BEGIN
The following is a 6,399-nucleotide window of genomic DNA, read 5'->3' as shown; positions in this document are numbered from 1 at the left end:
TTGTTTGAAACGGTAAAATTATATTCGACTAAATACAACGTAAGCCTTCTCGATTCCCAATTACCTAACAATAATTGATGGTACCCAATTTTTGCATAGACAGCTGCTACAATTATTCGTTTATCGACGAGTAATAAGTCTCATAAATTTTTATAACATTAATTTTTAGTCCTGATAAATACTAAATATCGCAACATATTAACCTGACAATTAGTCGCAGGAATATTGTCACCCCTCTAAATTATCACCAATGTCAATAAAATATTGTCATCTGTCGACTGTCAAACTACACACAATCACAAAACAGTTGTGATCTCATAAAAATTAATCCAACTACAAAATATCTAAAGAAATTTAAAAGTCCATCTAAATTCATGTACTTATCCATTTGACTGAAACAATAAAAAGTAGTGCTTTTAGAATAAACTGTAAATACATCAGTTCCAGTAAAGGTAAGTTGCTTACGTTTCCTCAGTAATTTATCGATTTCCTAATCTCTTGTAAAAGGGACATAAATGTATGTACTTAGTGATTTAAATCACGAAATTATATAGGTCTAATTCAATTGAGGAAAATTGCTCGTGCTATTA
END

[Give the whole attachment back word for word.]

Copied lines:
The following is a 6,399-nucleotide window of genomic DNA, read 5'->3' as shown; positions in this document are numbered from 1 at the left end:
TTGTTTGAAACGGTAAAATTATATTCGACTAAATACAACGTAAGCCTTCTCGATTCCCAATTACCTAACAATAATTGATGGTACCCAATTTTTGCATAGACAGCTGCTACAATTATTCGTTTATCGACGAGTAATAAGTCTCATAAATTTTTATAACATTAATTTTTAGTCCTGATAAATACTAAATATCGCAACATATTAACCTGACAATTAGTCGCAGGAATATTGTCACCCCTCTAAATTATCACCAATGTCAATAAAATATTGTCATCTGTCGACTGTCAAACTACACACAATCACAAAACAGTTGTGATCTCATAAAAATTAATCCAACTACAAAATATCTAAAGAAATTTAAAAGTCCATCTAAATTCATGTACTTATCCATTTGACTGAAACAATAAAAAGTAGTGCTTTTAGAATAAACTGTAAATACATCAGTTCCAGTAAAGGTAAGTTGCTTACGTTTCCTCAGTAATTTATCGATTTCCTAATCTCTTGTAAAAGGGACATAAATGTATGTACTTAGTGATTTAAATCACGAAATTATATAGGTCTAATTCAATTGAGGAAAATTGCTCGTGCTATTA